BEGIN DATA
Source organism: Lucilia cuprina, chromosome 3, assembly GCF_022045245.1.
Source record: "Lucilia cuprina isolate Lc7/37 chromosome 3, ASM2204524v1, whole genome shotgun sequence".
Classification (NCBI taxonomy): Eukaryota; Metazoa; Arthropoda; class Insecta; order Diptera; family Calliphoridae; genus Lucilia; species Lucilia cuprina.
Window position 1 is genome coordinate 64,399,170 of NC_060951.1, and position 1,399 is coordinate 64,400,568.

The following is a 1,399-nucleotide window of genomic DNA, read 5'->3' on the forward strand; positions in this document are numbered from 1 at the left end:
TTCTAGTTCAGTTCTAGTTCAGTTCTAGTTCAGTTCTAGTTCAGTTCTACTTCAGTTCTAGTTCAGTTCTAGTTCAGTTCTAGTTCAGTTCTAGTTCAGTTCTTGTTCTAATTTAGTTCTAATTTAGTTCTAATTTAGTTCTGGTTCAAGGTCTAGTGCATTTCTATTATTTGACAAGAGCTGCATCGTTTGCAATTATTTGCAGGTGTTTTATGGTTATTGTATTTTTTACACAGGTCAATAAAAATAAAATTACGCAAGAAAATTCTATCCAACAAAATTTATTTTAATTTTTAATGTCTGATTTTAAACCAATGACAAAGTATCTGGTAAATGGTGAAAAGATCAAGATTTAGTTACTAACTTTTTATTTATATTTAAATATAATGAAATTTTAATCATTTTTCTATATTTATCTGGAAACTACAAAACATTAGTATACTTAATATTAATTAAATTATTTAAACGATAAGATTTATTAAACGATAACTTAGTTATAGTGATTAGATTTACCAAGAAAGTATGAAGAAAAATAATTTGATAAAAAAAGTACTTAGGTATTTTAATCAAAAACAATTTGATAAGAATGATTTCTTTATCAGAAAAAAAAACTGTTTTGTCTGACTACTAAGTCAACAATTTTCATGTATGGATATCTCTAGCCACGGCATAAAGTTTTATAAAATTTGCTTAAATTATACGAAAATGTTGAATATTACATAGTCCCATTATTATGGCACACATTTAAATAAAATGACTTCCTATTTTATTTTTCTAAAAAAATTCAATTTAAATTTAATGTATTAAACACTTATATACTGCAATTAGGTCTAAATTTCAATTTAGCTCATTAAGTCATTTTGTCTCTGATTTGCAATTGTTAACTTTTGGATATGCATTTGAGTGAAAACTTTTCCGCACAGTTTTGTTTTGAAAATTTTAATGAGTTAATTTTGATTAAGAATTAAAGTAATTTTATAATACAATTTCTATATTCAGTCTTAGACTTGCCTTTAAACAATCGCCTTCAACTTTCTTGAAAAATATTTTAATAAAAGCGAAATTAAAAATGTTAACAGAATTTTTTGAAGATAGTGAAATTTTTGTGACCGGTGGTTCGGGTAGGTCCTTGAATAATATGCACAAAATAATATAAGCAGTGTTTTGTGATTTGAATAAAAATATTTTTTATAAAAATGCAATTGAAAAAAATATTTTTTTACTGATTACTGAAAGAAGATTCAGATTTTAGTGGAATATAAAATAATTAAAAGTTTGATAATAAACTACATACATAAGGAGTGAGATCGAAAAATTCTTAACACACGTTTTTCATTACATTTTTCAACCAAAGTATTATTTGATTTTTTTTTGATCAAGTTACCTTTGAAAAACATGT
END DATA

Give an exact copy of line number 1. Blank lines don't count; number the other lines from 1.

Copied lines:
Source organism: Lucilia cuprina, chromosome 3, assembly GCF_022045245.1.